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Bubba the Love Sponge Clem has a serious side, too, tackling civic issues on the air

In a recent week, Bubba Clem took criticism over racial slurs and made headlines for helping a grandmother. Industry experts say that’s the point: “This business is about ratings and revenue.  . . .  His job is to be talked about, and it’s working.”

Times files (2008)

In a recent week, Bubba Clem took criticism over racial slurs and made headlines for helping a grandmother. Industry experts say that’s the point: “This business is about ratings and revenue. . . . His job is to be talked about, and it’s working.”

The discussion fell between jokes about whether pop star Jessica Simpson has herpes and the barely coherent ramblings of ex-NBA star Dennis Rodman.

But Tampa shock jock Bubba the Love Sponge Clem made room on his raucous radio show recently for a serious subject, telling his listeners about plans in the state Legislature to force the Tampa Hillsborough Expressway Authority to pay a $69 million debt that could have ruined the agency.

Ask Expressway Authority chairman Stephen Diaco, a longtime friend and onetime attorney for Clem, whether a morning show known more for talk about NASCAR and its Cinco de Mayo Super Mexican Olympics is a great showcase for civic issues, and he'll respond without hesitation.

"Does (Clem) have a sensational way of bringing these issues to the market? At times, yes," said Diaco, who appeared on a followup show to announce a compromise that reduced the payment to $19 million and to thank Clem for mobilizing his listeners, known as Bubba's Army. "But it's been very effective."

Other radio shows in the Tampa Bay market talk news and politics — including talk station WFLA-AM 970, community radio station WMNF-FM 88.5 and National Public Radio affiliate WUSF-FM 89.7. Clem's rival and WFLZ-FM 93.3 morning guy Todd "MJ" Schnitt also hosts a 3 p.m. talk show weekdays for WFLA centered on news and politics.

But commercial morning radio in the Tampa Bay market more often serves as a showcase for the superficial. So for occasional listeners to Clem's program for WHPT-FM 102.5 — which also airs in Jacksonville, Miami, Fort Myers, Orlando and Dayton, Ohio, and on Sirius XM satellite radio — it might seem a jarring contrast.

One moment, he may feature a parody song about illegal immigration called Those F------ Mexicans, They Gotta Go. The next, he's talking up local sheriffs' complaints about state legislation they say could unfairly aid bail bonds companies.

In one tumultuous week, Clem showed both sides of his radio attitude. On April 28, he confronted wrestler Kia "Awesome Kong" Stevens on fellow WHPT jock Mike "Cowhead" Calta's afternoon show with a string of profanities, calling her a "big fake black b----." (The two have clashed since Stevens objected to Clem's statements criticizing the aid America is providing to Haiti, culminating in the wrestler hitting Clem backstage at a Total Nonstop Action wrestling event; she also has accused Clem of making a profanity-laced phone call to her.) Two days later, TNA fired Clem, who had been appearing on the wrestling outfit's Spike TV broadcasts.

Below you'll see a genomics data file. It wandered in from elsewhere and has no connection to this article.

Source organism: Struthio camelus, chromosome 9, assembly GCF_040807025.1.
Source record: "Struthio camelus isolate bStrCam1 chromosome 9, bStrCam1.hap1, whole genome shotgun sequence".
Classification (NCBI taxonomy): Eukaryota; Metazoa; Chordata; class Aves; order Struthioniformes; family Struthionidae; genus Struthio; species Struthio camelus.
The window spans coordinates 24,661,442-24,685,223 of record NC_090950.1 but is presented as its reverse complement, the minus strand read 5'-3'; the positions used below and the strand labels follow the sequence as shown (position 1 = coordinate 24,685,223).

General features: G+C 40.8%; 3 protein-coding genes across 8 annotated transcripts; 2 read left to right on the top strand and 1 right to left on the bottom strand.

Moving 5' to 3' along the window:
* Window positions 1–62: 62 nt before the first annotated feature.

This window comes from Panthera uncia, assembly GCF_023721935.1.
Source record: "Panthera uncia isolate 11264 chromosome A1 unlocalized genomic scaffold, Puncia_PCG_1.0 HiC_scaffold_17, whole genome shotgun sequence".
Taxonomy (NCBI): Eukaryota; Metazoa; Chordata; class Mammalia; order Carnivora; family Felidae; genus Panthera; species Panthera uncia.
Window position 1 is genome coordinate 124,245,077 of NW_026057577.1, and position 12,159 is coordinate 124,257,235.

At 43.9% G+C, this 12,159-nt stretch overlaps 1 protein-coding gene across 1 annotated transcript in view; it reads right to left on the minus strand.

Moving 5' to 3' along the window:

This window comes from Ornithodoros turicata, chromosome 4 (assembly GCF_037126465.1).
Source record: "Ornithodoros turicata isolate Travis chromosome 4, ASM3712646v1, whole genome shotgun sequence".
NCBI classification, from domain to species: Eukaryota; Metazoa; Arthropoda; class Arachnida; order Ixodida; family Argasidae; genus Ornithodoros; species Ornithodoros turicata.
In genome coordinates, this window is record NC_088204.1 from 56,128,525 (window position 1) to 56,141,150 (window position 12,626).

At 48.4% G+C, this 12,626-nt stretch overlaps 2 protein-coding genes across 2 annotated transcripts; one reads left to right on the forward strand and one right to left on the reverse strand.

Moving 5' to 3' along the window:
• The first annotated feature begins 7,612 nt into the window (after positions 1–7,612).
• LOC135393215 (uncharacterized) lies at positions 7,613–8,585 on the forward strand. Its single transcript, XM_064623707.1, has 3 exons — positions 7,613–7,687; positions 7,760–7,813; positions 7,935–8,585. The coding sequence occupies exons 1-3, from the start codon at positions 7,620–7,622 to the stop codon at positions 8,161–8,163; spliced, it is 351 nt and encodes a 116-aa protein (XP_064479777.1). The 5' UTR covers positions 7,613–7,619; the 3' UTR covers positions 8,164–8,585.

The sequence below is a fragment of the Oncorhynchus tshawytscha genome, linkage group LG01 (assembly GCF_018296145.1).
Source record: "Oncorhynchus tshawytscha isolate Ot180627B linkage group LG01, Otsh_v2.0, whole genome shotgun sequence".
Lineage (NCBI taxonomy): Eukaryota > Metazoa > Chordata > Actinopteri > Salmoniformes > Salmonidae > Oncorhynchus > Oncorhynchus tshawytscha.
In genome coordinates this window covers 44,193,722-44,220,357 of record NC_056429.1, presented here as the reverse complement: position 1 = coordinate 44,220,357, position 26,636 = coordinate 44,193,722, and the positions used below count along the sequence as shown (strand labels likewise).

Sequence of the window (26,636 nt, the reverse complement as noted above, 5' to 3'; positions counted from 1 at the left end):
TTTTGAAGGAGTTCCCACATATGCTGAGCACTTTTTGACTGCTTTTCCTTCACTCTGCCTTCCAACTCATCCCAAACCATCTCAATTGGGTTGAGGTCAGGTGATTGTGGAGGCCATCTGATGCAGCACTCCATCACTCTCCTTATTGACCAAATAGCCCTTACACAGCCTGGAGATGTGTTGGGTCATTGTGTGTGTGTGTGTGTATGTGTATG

Just a few days after that, Clem got another lawyer pal, Kevin Hayslett, to help a 73-year-old grandmother accused of domestic battery after slapping her granddaughter for cursing at her. Charges against the grandmother were dropped after Clem dissected the case on air Tuesday, prodding the teen granddaughter to apologize on air and Hayslett to intervene.

From one Wednesday to another, Clem veered from taking criticism over racial slurs to headlines about helping a grandmother. And that, say industry experts, is exactly the point.

"We've always been fascinated by the good bad guy — the person who does good, but is no angel," said Michael Harrison, publisher of Talkers, a trade magazine on the talk radio industry. "This business is about ratings and revenue. He's not running for office; his job is to be talked about, and it's working."

Critics say Clem's high-volume style can lead to overheated rhetoric and his exaggerated charges (rival Schnitt has filed a lawsuit against Clem, alleging "false, highly offensive and defamatory statements" made against him and his wife). The shock jock himself makes few apologies for featuring friends in his broadcasts, showcasing Diaco, Pinellas County Sheriff Jim Coats and even wrestler Terry "Hulk Hogan" Bollea talking about issues in which they may be involved.

Still, there is little doubt he can wield the allegiance of his listeners like a sword, urging them to support friends, take on enemies and react to controversies with a loyalty he both values and encourages.